Throughout the 2009 NBA Playoffs, Fisher faced criticism about his age and lackluster defensive performances against younger, quicker opposing point guards. However, Fisher helped the Lakers win Game 4 over the Orlando Magic in the 2009 NBA Finals, hitting a three pointer over Jameer Nelson with 4.6 seconds remaining to send the game into overtime, and a tie-breaking three pointer with 31.3 seconds remaining in overtime to help send the Lakers to a 3-1 series lead and soon after, the franchise's 15th NBA title. Bill Plaschke of the Los Angeles Times described these shots by stating, "After his two jaw-flooring three-pointers led the Lakers to a 99-91 overtime victory against the Orlando Magic in Game 4 of the NBA Finals, you'll now officially be seeing him forever."[13] Fisher's 11.0 points per game, 50% shooting average, and 44% three-point percentage over the course of the Finals were an improvement over his regular season numbers and a departure from his post-season struggles to that point. He had shot 23.5% from behind the three point line and 35.6% from the field in the three prior playoff series. This was Fisher's fourth NBA championship.

On September 8, 2009, Fisher released a book, Character Driven: Life, Lessons, and Basketball. He is credited as the author of the book with Gary Brozek contributing. On February 3, 2010, Fisher made the 1,000th 3 pointer of his career against the Charlotte Bobcats. On February 10, 2010, Fisher played his 1,000th career game against his former team, the Utah Jazz, beating Kobe Bryant to the milestone by one game. On February 23, 2010, Fisher made the 9,000th point of his NBA career against the Memphis Grizzlies.

NBA career statistics

  GP Games played   GS  Games started  MPG  Minutes per game
 FG%  Field-goal percentage  3P%  3-point field-goal percentage  FT%  Free-throw percentage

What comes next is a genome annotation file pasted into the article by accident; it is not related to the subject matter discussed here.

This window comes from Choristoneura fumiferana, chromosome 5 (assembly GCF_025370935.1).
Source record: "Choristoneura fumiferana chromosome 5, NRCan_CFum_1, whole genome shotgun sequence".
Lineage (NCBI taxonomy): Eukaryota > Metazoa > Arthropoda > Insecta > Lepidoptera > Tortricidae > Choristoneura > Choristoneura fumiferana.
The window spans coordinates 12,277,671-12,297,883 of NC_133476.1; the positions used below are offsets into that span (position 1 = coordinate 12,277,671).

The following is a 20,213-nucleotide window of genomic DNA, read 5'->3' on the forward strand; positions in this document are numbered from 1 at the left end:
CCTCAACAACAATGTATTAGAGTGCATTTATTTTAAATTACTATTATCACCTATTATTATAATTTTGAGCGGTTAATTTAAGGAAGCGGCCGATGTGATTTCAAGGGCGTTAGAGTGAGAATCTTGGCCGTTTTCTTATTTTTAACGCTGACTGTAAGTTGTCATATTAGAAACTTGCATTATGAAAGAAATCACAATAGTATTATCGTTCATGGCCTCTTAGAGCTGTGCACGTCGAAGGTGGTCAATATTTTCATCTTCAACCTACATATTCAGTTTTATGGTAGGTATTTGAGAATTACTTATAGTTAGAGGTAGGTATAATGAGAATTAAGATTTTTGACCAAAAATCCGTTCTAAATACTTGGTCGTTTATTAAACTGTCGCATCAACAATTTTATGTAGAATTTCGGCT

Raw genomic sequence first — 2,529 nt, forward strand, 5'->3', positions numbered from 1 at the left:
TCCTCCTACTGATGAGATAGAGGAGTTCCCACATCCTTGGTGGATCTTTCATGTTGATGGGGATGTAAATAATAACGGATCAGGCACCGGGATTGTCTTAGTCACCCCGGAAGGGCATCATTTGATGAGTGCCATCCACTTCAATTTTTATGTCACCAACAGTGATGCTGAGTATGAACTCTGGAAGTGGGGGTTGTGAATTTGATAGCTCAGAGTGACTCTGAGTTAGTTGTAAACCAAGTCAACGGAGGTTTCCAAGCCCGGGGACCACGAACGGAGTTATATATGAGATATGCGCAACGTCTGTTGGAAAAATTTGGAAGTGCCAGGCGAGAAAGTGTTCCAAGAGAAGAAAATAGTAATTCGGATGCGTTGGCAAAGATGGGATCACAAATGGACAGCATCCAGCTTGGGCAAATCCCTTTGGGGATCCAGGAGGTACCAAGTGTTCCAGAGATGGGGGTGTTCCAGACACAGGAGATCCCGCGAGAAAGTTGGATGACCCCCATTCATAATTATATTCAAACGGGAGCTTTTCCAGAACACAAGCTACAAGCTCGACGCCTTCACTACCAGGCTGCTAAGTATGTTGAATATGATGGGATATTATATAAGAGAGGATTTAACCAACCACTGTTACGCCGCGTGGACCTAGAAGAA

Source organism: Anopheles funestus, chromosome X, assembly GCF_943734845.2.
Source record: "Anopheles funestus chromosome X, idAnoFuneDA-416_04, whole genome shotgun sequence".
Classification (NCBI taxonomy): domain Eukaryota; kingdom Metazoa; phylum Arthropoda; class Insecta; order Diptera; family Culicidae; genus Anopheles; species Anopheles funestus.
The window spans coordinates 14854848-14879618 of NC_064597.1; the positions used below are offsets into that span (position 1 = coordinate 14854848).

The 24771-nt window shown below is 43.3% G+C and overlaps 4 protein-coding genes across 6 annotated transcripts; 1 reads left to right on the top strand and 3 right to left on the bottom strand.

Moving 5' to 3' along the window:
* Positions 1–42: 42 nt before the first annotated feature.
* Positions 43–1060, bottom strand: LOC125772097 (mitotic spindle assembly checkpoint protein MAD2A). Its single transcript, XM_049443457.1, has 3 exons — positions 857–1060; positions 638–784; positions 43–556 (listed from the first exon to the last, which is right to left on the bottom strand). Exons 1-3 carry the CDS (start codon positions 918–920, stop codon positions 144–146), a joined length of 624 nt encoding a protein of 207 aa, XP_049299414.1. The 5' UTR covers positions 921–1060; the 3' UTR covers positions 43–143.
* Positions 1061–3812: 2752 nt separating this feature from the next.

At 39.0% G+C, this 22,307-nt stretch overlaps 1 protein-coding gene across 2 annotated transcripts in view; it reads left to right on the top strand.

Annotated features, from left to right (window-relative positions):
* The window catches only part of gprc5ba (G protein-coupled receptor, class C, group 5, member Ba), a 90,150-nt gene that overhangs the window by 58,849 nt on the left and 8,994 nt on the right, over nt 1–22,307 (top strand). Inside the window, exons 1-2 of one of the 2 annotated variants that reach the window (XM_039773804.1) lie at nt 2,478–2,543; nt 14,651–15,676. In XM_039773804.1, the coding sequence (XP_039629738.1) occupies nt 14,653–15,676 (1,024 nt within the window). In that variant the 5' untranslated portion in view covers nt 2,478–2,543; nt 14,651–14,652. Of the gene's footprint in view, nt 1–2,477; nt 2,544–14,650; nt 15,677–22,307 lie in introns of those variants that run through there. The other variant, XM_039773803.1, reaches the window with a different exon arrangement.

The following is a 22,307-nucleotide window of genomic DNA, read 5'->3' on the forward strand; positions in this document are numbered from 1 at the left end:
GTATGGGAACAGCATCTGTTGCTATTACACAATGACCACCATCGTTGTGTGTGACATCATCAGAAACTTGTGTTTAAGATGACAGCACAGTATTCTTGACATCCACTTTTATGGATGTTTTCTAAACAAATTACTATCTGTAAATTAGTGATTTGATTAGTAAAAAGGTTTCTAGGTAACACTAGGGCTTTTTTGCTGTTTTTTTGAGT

RPG  Rebounds per game  APG  Assists per game  SPG  Steals per game
 BPG  Blocks per game  PPG  Points per game  Bold  Career high

Regular season

1996–97 L.A. Lakers 80 3 11.5 .397 .301 .658 1.2 1.5 .5 .1 3.9
1997–98 L.A. Lakers 82 36 21.5 .434 .383 .757 2.4 4.1 .9 .1 5.8
1998–99 L.A. Lakers 50 21 22.6 .376 .392 .759 1.8 3.9 1.2 .0 5.9
1999–00 L.A. Lakers 78 22 23.1 .346 .313 .724 1.8 2.8 1.0 .0 6.3
2000–01 L.A. Lakers 20 20 35.5 .412 .397 .806 3.0 4.4 2.0 .1 11.5
2001–02 L.A. Lakers 70 35 28.2 .411 .413 .847 2.1 2.6 .9 .1 11.2
2002–03 L.A. Lakers 82 82 34.5 .437 .401 .800 2.9 3.6 1.1 .2 10.5
2003–04 L.A. Lakers 82 3 21.6 .352 .291 .797 1.9 2.3 1.3 .1 7.1
2004–05 Golden State 74 32 30.0 .393 .371 .862 2.9 4.1 1.0 .1 11.9
2005–06 Golden State 82 36 31.6 .410 .397 .833 2.6 4.3 1.5 .1 13.3
2006–07 Utah 82 61 27.9 .382 .308 .853 1.8 3.3 1.0 .1 10.1
2007–08 L.A. Lakers 82 82 27.4 .436 .406 .883 2.1 2.9 1.0 .0 11.7
2008–09 L.A. Lakers 82 82 29.8 .424 .397 .846 2.3 3.2 1.2 .1 9.9
2009–10 L.A. Lakers 47 47 27.1 .375 .352 .873 2.4 2.7 1.1 .1 7.1
Career 993 562 26.1 .403 .374 .815 2.2 3.2 1.1 .1 9.0


1996–97 L.A. Lakers 6 0 5.7 .273 .000 .667 .5 1.0 .2 .0 1.3
1997–98 L.A. Lakers 13 13 21.4 .397 .300 .621 1.9 3.8 1.3 .0 6.0
1998–99 L.A. Lakers 8 8 29.8 .418 .345 .800 3.6 4.9 1.0 .0 9.8
1999–00 L.A. Lakers 21 0 15.3 .430 .414 .760 1.0 2.0 .5 .1 4.7
2000–01 L.A. Lakers 16 16 36.0 .484 .515 .765 3.8 3.0 1.3 .1 13.4
2001–02 L.A. Lakers 19 19 34.2 .357 .358 .786 3.3 2.7 1.0 .1 10.2
2002–03 L.A. Lakers 12 12 35.3 .520 .617 .818 3.0 1.8 1.5 .1 12.8
2003–04 L.A. Lakers 22 0 23.0 .405 .418 .657 2.5 2.2 .8 .0 7.5
2006–07 Utah 16 14 27.8 .405 .375 .933 1.6 2.6 1.0 .1 9.5
2007–08 L.A. Lakers 21 21 31.6 .452 .440 .836 2.2 2.5 2.0 .1 10.2
2008–09 L.A. Lakers 22 22 28.9 .394 .284 .861 2.0 2.2 .9 .1 8.0
Career 176 125 27.1 .423 .408 .794 2.3 2.6 1.1 .1 8.7


External links

Preceded by
Antonio Davis
National Basketball Players Association President
November 19, 2006–
Succeeded by